Since seeing is not always believing, the client wanted to stick with the media plan involving CNN.  I was able to convince them to incorporate MTV into the plan as a trial, and suggested they simply ask customers if and where they saw their television commercial and keep a manual tabulation next to the cash register.  At the end of one month, MTV had a 3x advantage over CNN.

Seeing that MTV was significantly less expensive than CNN at the time, by concentrating on the proper network for their customer base, they could cut their ad spend, double their advertising frequency and triple (at minimum) their impact.  Now that’s what I call bang for the advertiser’s buck!

If you own a business, how well do you think you know your customer? If you haven’t conducted market research recently, I’d suggest there are many things you could learn.

Klout Responds

In a previous post, I called-out Klout for having a lack of transparency with their formula for measuring digital influence.  I had several questions for Klout, which were asked in another blog’s comment section (that blog featured a Q&A with a Klout executive) as well as two emails sent through their website.  Frustrated by a lack of response, I took my concerns public by posting my own blog post on the subject.  In that post, I did promise that I’d share their response if there was one . . .

On October 22, 2010, I had sent them a message asking 9 specific questions about how Klout accesses your LinkedIn and Facebook accounts, how it accounts for your privacy settings, your connections’ privacy settings, and some of the additional features on those sites (groups, Q&A, likes, etc., some of which might also be private).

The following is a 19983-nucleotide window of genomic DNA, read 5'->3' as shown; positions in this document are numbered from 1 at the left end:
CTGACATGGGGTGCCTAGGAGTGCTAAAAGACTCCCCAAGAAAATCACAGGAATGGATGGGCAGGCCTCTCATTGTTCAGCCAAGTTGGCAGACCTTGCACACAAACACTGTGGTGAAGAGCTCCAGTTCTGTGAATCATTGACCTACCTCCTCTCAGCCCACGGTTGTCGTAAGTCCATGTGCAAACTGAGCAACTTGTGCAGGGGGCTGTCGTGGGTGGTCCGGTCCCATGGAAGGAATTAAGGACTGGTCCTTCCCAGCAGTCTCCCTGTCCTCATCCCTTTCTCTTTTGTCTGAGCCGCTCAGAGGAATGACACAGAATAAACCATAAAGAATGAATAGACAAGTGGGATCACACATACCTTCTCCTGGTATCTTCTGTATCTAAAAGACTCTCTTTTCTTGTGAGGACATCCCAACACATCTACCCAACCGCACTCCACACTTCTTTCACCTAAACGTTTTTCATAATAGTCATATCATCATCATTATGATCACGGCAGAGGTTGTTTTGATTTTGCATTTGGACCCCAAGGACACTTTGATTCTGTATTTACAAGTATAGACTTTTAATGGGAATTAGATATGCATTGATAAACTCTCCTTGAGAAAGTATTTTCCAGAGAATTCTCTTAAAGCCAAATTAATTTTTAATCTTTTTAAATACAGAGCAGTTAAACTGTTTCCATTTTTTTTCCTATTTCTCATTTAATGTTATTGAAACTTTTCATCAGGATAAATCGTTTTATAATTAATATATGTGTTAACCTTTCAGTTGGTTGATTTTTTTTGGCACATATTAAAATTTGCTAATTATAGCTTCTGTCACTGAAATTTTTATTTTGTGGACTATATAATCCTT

A response arrived a mere 75 days later (that’s only 10 weeks and 5 days) with an apology for the delay and this simplified answer: 

LinkedIn: Klout recognizes the total absolute number of LinkedIn connections that you have and the likes and comments on status updates. We do not recognized LinkedIn events or groups at this time but we will continue to build out our algorithms to encompass all the interactions on a network.

Facebook: Yes, if your Facebook is private and you have authorized Klout, then we will take into account the interactions you have with your friends even if you change your privacy settings to make certain content available to only certain users.

While I didn’t expect them to answer with great detail, I was pleasantly surprised the response went further than a simple “check our FAQ page” (although they did suggest that).  I was certainly disappointed it took so long for Klout to respond. 

Has it changed my opinion of Klout?  Not really.  I still believe it’s a good, initial “line in the sand” for measuring social media influence; it’s not perfect, but it’s a start.  I still feel Klout projects some level of arrogance when it comes to interacting with users.  Would you find a 75 day delay acceptable when interacting with a company, especially one involved with digital and social media?

What’s been your experience to date with Klout?  Has your opinion changed positively or negatively the more you’ve used it?